I Bet You Read Online by by Ilsa Madden-Mills Page 10 You are reading novel I Bet You at Page 10 - Read Novels Online

I Bet You (Page 10)

“I know it’s hard to say, but you can do it, buddy. Jock.”

“S**t!” he squawks in his high-pitched mimicry.

I roll my eyes. “That’s not what I said, but I like where you’re going.”

“I want a cigarette!” he says, and I shake my head regretfully.

“No, and I apologize again for your previous owners who taught you those words. I just hope they never actually gave you a cigarette. Say, Ryker is a jock.”

He rolls his eyes at me and pecks at his soft gray feathers.

I sigh and we have a stare-off. He wins.

“Fine,” I say, reaching for the box of Ritz crackers. He positively bristles in excitement, bouncing his feet on his perch.

“Oh? You asked for the meaning? Of course, let me get to it.” I clear my throat. “A jock is a guy who thinks he’s the best athlete in the world, but in reality he’s going to end up selling used cars or pumping gas. Go on, say it: jock.”

He moves his head around, studying me as if I’m the crazy one here.

I pull out a golden cracker and wave it at him. “Say it. Go on.”

“Jock! Ryker! S**t!” he squawks, and I hand over the Ritz.

“I’m glad you came along when you did, Vampire Bill. You make my days happy—even if you don’t like me.” I grin at him, and he uses a claw to grab some food pellets out of his bowl and fling them at me. Psycho bird.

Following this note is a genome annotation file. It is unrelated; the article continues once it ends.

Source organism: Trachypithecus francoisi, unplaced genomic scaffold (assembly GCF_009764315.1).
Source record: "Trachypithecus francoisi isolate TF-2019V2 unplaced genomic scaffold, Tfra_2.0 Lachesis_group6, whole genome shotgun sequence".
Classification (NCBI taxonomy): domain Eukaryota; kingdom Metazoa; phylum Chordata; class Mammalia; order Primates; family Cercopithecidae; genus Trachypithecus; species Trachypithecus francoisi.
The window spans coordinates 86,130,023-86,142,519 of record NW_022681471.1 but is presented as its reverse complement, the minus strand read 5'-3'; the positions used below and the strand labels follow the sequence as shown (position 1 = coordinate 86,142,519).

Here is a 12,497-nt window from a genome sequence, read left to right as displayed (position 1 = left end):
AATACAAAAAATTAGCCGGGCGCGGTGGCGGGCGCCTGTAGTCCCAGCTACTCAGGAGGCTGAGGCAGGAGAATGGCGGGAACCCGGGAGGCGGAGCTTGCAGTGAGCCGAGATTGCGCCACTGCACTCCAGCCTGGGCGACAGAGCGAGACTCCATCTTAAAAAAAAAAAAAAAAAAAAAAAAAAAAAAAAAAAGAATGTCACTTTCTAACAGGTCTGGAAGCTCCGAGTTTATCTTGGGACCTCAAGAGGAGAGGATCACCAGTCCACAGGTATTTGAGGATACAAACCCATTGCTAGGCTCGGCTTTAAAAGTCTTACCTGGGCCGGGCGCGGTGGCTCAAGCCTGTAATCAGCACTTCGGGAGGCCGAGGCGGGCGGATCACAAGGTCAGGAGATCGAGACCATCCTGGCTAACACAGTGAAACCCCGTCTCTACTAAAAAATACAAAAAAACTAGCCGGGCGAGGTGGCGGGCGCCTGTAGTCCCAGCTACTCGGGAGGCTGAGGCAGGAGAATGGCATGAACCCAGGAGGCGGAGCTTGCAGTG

My phone pings with a text, and I glance down at it.

Please come to dinner this weekend? You can see Cyan.

My fingers tighten around the cell. I definitely know who this sender is. The message is from my dad, and Cyan is his new baby. I stare at the words, imagining my father typing them out, sitting at his desk in his office at Waylon, dressed in his nice suit. My teeth grind together until I make myself stop.

After Mom passed away three years ago, he retired from the NFL and moved back to Magnolia. He said it was for many reasons: to get back to his roots, to teach at Waylon, but mostly for me. So I wouldn’t be alone. So I’d have family around.

Liar. I don’t believe him.

He came back because his knee was blown out, and he had contacts here to get a teaching job. Something hard twists inside me, and I suck in a sharp breath. I can’t forgive him for not having a life with Mom while she was alive. They were college sweethearts—the cheerleader and the quarterback—but after she got pregnant their senior year, he left her to play for the Seattle Seahawks.

Magnolia is my town, the place I grew up.